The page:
Banking

February 19, 2014

Bank of America $8.5 billion settlement delay request rejected

A judge on Wednesday said she will not delay final entry on Bank of America’s $8.5 billion settlement over mortgage-backed securities.

A judge on Wednesday said she will not delay final entry on Bank of America’s $8.5 billion settlement over mortgage-backed securities.

New York State Supreme Court Justice Saliann Scarpulla rejected a request by insurer American International Group to not enter final judgment.

The accord is the largest settlement Charlotte-based Bank of America has reached with private investors since the financial-industry meltdown. Struck in 2011, the settlement involves investors who claimed losses from home loans originated by Countrywide Financial Corp.

A Bank of America spokesman declined to comment Wednesday.

The case centers on 1.6 million Countrywide mortgages that were turned into bonds and sold to investors in 530 mortgage-security trusts. Investors claimed Countrywide misrepresented the quality of the mortgages, which soured in the housing crisis. Bank of America bought Countrywide in 2008, as the mortgage lender verged on collapse and the financial crisis was yet to hit its peak.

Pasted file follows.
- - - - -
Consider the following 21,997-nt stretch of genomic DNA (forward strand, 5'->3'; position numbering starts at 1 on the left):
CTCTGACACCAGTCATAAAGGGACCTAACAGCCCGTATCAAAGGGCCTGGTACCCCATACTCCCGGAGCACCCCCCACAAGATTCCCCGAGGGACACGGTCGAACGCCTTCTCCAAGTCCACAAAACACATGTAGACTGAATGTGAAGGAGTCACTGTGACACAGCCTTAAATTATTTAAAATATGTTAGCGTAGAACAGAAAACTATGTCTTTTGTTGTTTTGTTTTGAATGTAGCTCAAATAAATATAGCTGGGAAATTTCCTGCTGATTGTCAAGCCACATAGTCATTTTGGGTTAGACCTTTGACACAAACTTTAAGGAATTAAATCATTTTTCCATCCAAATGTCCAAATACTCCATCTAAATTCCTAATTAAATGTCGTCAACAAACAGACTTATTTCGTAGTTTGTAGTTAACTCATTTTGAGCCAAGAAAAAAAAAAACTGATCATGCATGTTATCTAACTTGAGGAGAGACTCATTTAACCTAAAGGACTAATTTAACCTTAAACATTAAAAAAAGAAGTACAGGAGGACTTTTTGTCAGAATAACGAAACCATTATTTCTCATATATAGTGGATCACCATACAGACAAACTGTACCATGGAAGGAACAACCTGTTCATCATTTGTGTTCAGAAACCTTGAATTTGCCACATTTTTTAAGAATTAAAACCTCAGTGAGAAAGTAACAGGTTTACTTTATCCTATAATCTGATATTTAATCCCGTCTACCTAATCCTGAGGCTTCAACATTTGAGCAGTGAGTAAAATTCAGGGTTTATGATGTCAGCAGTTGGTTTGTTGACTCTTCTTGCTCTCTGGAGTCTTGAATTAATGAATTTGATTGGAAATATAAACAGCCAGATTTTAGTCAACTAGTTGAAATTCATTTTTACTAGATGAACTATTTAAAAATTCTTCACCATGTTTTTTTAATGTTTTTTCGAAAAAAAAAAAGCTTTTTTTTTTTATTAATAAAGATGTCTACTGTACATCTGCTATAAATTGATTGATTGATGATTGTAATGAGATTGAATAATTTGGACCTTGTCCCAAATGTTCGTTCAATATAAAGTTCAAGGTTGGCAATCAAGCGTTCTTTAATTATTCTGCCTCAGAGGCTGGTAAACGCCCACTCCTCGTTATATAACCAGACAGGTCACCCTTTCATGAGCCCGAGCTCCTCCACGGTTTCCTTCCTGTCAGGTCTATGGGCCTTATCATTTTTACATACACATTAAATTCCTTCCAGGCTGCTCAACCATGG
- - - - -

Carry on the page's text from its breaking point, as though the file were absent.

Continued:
In January, Justice Barbara Kapnick delivered a partial victory to Bank of America when she approved most of the settlement except for a portion involving modified loans. Some settlement opponents claimed Bank of America is required to repurchase loans that are modified. Kapnick said it appears that Bank of New York Mellon, the trustee overseeing the securities, failed to evaluate that claim.

Earlier this month, AIG asked Scarpulla not to enter final judgment. AIG argued the $8.5 billion falls far short of what investors lost when the loans soured. The insurer has also argued that Kapnick’s ruling failed to address key questions, such as how much of the settlement will be distributed to the trusts.

In a statement Wednesday, AIG said it “looks forward to pressing ahead with its appeal at the appropriate time.”

Bank analysts said Kapnick’s January ruling was good news for Bank of America as CEO Brian Moynihan continues to move past costly litigation stemming from the financial crisis. The bank has already paid $55.8 billion to resolve legal issues since the crisis.

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